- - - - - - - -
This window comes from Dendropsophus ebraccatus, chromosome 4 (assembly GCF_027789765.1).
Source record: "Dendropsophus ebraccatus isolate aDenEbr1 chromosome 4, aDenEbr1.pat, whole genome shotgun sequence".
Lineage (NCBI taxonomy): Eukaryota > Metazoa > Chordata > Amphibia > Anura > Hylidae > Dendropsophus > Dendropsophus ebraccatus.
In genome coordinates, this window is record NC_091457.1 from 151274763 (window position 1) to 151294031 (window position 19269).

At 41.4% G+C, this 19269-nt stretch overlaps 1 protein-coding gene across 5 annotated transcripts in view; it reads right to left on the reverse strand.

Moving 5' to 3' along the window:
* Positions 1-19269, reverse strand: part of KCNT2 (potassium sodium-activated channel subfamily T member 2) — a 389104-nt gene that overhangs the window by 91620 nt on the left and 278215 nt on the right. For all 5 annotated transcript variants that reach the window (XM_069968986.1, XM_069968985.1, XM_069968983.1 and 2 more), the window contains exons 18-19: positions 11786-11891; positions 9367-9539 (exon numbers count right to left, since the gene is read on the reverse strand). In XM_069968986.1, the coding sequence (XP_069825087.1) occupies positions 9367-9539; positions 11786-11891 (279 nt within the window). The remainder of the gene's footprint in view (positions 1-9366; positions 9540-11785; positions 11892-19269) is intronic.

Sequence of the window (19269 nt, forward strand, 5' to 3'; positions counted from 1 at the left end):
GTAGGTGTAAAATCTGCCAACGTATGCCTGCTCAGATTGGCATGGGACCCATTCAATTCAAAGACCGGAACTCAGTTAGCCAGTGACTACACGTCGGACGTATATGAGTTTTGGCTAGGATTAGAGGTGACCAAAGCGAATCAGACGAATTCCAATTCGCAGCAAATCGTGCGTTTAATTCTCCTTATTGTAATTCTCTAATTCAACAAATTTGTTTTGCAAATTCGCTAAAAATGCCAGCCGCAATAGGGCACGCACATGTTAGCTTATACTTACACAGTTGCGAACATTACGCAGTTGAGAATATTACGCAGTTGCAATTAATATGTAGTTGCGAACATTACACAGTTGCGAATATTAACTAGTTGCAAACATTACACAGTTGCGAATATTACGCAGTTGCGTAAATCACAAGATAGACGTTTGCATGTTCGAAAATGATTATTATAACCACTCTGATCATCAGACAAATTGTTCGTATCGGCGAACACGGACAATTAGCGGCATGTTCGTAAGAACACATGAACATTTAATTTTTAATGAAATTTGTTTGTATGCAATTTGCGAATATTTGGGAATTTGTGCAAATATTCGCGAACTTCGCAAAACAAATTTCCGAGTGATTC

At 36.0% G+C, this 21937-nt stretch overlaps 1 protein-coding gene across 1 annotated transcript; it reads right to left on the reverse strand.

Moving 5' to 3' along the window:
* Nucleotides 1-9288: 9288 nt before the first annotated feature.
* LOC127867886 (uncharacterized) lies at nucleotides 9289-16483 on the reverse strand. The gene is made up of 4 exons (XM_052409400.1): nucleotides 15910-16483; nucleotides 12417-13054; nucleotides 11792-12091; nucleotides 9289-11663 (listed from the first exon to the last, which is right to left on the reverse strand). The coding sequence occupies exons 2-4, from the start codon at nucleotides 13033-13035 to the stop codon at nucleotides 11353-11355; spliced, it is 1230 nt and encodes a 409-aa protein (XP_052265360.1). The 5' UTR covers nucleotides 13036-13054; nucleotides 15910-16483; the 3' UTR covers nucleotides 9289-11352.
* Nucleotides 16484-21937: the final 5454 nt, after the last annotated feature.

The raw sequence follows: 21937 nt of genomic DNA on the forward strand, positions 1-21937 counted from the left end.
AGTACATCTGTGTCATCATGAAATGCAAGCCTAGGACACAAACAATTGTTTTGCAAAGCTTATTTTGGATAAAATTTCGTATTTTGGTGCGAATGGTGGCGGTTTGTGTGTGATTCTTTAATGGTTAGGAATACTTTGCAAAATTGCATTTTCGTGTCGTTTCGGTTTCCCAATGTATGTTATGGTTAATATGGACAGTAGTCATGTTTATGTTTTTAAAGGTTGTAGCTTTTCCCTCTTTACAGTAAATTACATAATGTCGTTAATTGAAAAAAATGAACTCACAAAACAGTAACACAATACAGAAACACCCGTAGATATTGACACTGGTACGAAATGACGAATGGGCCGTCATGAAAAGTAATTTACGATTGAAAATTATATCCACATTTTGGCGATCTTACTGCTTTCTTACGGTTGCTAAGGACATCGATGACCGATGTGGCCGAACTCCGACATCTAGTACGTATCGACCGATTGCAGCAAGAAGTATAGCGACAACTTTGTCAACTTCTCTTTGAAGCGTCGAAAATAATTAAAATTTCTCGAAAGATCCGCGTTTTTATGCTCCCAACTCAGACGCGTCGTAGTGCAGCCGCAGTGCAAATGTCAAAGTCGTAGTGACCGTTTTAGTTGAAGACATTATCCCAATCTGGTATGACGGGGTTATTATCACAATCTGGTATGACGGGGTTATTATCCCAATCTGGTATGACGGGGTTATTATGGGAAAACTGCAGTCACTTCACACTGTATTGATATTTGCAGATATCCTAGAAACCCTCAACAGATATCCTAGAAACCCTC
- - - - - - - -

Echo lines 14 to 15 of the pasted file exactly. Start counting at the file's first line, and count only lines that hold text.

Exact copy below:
* Nucleotides 16484-21937: the final 5454 nt, after the last annotated feature.

The raw sequence follows: 21937 nt of genomic DNA on the forward strand, positions 1-21937 counted from the left end.